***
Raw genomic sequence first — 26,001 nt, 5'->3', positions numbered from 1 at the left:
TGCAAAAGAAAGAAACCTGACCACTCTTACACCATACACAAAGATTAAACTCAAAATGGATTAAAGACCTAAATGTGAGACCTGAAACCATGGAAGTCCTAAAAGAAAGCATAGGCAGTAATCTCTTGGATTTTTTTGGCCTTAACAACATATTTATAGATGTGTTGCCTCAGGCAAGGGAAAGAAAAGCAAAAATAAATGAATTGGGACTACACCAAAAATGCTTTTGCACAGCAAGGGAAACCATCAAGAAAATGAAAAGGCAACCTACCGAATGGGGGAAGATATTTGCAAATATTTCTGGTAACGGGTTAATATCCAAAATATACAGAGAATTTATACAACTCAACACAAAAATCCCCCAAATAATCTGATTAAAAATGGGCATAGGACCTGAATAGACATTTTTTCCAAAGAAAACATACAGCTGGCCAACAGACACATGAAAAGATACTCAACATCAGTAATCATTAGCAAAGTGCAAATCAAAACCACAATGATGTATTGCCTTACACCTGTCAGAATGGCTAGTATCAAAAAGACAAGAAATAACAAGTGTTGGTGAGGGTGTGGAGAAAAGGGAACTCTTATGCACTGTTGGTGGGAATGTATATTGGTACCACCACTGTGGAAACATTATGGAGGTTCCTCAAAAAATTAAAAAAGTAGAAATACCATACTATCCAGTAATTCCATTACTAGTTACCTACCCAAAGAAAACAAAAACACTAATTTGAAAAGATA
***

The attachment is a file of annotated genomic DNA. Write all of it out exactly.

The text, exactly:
Raw genomic sequence first — 26,001 nt, 5'->3', positions numbered from 1 at the left:
TGCAAAAGAAAGAAACCTGACCACTCTTACACCATACACAAAGATTAAACTCAAAATGGATTAAAGACCTAAATGTGAGACCTGAAACCATGGAAGTCCTAAAAGAAAGCATAGGCAGTAATCTCTTGGATTTTTTTGGCCTTAACAACATATTTATAGATGTGTTGCCTCAGGCAAGGGAAAGAAAAGCAAAAATAAATGAATTGGGACTACACCAAAAATGCTTTTGCACAGCAAGGGAAACCATCAAGAAAATGAAAAGGCAACCTACCGAATGGGGGAAGATATTTGCAAATATTTCTGGTAACGGGTTAATATCCAAAATATACAGAGAATTTATACAACTCAACACAAAAATCCCCCAAATAATCTGATTAAAAATGGGCATAGGACCTGAATAGACATTTTTTCCAAAGAAAACATACAGCTGGCCAACAGACACATGAAAAGATACTCAACATCAGTAATCATTAGCAAAGTGCAAATCAAAACCACAATGATGTATTGCCTTACACCTGTCAGAATGGCTAGTATCAAAAAGACAAGAAATAACAAGTGTTGGTGAGGGTGTGGAGAAAAGGGAACTCTTATGCACTGTTGGTGGGAATGTATATTGGTACCACCACTGTGGAAACATTATGGAGGTTCCTCAAAAAATTAAAAAAGTAGAAATACCATACTATCCAGTAATTCCATTACTAGTTACCTACCCAAAGAAAACAAAAACACTAATTTGAAAAGATA